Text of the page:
The number of users who say that their primary device for accessing the Internet is a smartphone, tablet, or some other smart/mobile device is growing furiously every year. As such, you should pay careful attention to how your site works for those who are on the go. Performance is one of the biggest predictors in website success, so you need to ensure that your mobile offerings are in tip-top shape to maintain a competitive advantage in an already-crowded marketplace.

What does mobile performance include?

You could ask twenty people what falls under the umbrella of mobile performance and get twenty different responses, but we will summarize it as follows: mobile performance includes anything that impacts the user when they are trying to accomplish a task with a mobile device. While this is a vague definition, we want to keep it this way so that you consider the specifics applicable to your situation.

It’s important to know where your users are starting from and what their end goal is; without this information, you can’t even begin to offer them what they want. You also need to consider all the factors that impact your user’s experience. Does your mobile site load quickly even when there is a larger than usual amount of traffic? Can users checkout without your shopping cart crashing? Can someone navigate between pages without having to frequently re-authenticate?

There are a myriad of factors that affect mobile performance, including your code, your host/server configuration, the device itself, the network used by the device, and so on. Notice that not all these aspects are under your direct control, which adds another layer of complexity.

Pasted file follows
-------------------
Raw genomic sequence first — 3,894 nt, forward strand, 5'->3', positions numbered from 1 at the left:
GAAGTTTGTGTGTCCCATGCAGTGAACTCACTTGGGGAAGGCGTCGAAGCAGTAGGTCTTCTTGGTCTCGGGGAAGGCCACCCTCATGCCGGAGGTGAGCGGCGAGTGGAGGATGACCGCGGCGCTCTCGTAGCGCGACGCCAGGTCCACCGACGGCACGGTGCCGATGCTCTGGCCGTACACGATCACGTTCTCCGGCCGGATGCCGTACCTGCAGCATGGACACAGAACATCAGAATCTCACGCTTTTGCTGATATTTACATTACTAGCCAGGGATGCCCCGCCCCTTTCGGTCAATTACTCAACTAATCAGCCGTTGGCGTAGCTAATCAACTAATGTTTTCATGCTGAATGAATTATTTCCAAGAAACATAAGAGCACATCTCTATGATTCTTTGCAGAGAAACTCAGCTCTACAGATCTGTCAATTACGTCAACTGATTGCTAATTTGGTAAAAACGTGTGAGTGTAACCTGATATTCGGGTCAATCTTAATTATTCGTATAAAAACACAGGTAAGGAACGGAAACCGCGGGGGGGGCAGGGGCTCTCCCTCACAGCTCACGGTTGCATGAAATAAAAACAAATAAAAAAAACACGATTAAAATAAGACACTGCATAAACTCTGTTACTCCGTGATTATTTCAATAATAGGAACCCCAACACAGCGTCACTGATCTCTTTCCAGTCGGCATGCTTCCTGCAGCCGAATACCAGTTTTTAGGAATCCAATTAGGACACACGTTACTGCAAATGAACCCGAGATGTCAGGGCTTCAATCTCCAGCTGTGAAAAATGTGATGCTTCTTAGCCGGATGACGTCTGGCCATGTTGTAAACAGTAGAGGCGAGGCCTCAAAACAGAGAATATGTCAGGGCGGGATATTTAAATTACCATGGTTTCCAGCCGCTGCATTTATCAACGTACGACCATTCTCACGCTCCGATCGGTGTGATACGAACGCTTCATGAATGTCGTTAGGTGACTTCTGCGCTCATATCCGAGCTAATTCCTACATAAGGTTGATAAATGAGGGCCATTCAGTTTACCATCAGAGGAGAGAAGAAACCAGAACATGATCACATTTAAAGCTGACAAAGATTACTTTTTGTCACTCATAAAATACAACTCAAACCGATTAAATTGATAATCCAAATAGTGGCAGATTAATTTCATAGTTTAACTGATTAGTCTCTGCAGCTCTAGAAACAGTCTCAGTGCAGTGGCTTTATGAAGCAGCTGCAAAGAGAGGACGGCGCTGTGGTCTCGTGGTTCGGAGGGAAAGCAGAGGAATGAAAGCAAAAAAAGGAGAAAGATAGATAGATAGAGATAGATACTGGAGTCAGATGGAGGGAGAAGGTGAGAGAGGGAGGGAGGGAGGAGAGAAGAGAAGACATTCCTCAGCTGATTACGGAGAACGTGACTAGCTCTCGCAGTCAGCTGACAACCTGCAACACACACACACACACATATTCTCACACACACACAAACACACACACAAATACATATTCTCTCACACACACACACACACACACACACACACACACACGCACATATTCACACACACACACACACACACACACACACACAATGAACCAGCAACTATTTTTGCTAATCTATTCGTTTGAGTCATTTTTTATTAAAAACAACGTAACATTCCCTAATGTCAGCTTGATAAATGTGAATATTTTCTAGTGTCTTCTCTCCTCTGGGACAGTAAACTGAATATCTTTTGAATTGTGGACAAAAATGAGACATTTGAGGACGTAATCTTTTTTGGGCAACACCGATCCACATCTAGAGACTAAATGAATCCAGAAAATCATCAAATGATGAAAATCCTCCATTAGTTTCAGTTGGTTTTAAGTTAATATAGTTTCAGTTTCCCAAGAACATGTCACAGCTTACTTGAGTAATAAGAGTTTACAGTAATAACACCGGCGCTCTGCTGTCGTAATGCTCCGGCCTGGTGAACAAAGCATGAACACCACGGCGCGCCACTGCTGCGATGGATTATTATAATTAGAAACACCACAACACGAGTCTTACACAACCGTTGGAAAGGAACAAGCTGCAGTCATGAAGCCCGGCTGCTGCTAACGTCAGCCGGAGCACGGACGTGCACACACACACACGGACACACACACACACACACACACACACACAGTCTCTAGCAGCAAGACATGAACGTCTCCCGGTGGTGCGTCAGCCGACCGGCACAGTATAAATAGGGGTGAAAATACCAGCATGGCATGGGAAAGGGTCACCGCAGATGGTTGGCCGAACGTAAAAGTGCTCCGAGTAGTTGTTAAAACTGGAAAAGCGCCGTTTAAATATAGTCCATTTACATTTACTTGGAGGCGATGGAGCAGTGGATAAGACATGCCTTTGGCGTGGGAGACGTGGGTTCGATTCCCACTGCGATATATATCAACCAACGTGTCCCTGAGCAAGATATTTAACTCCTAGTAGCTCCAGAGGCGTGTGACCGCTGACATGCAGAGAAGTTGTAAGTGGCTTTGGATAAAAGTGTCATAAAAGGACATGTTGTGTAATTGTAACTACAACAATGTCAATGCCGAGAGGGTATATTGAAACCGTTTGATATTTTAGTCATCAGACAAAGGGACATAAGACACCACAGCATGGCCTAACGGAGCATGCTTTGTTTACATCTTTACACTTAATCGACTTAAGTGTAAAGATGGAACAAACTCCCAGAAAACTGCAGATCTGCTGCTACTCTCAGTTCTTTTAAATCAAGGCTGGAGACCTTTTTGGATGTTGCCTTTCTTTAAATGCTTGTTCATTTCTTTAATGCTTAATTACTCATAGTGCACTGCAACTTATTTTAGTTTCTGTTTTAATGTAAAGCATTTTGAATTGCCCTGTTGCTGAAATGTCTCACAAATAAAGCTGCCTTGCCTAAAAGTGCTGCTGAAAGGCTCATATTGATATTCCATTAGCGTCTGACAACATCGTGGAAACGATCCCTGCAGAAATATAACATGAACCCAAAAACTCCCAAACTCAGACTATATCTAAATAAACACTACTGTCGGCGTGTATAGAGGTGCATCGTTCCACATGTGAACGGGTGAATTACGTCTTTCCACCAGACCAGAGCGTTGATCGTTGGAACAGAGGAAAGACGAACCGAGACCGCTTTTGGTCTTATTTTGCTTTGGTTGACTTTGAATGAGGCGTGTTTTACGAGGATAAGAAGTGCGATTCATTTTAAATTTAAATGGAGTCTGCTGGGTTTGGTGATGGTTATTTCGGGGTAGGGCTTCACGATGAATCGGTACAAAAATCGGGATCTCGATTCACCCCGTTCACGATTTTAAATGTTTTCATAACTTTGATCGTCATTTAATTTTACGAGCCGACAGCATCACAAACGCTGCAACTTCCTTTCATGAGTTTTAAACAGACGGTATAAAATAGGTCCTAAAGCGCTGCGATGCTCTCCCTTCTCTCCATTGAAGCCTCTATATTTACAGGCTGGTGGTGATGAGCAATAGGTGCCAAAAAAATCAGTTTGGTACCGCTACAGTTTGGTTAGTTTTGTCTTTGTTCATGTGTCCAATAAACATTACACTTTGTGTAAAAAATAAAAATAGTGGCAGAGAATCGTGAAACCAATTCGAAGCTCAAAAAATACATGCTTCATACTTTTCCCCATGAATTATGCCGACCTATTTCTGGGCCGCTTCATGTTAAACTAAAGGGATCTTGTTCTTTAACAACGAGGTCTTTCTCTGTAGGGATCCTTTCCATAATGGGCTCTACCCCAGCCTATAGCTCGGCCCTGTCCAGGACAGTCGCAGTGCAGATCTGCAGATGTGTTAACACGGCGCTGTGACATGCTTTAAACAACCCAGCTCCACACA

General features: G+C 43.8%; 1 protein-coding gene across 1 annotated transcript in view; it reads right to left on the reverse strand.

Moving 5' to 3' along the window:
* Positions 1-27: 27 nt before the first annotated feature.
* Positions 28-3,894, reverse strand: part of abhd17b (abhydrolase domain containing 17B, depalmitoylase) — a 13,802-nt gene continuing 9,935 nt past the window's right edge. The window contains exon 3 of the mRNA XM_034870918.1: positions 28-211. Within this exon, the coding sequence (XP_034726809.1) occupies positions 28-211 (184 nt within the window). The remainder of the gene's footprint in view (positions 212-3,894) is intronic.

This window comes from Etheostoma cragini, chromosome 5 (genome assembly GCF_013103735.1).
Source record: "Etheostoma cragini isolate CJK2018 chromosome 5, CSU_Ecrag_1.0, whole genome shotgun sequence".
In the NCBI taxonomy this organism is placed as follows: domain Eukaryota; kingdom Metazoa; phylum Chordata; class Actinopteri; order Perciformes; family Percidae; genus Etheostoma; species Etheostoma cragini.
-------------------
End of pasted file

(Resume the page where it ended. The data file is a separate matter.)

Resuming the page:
Why is mobile performance important?

In 2015, Dimensional Research’s mobile app user survey found that almost all users (96%) say mobile performance is important, with 75% of those respondents saying it is very or critically important.

Unfortunately, the same survey also determined that mobile apps, in general, fail to meet user expectations. This is problematic since 55% of respondents said they hold the app responsible for performance issues (regardless of the actual cause) and 37% indicate that performance issues cause them to think negatively of the brand.

Few people own just one type of device; make sure your site performances well across all of them.

Furthermore, mobile users tend to be more engaged, spend more, and shop more often. However, you have few chances to tap into this pool of users–if your product doesn’t meet their expectations, you’ll likely lose their business. 79% of users indicated that if they’re unsatisfied with a site, they’re less likely to return.

These are lost leads, and in a crowded marketplace, conversions are of the utmost importance when you’re trying to gain an advantage over your competitors. If this is discouraging, remember on the flip side that sites that work well can boost conversions.

How performant should my site be?

About half of the respondents to Dimensional Research’s mobile user survey say they expect a response to their requested action in two seconds or less, and Kissmetrics finds that half of consumers expect a shopping page to load in the same amount of time (Akamai has found that some 20% of users expect actions to be completed instantaneously). However, increase that number to four or more seconds, and you’ll have lost 91% of your users.


At one point historically, the rule-of-thumb was users would allow 3 seconds to elapse before navigating elsewhere, but today developers of mobile products should strive to be closer to 2 seconds or fewer.

How do I improve the performance of my mobile product?

Mobile devices tend to run on networks slower than those used by desktops or laptops, so your goal should be to ensure that your site requires as few resources to run as possible, is served up by a speedy host, and is designed to display properly on smaller screens.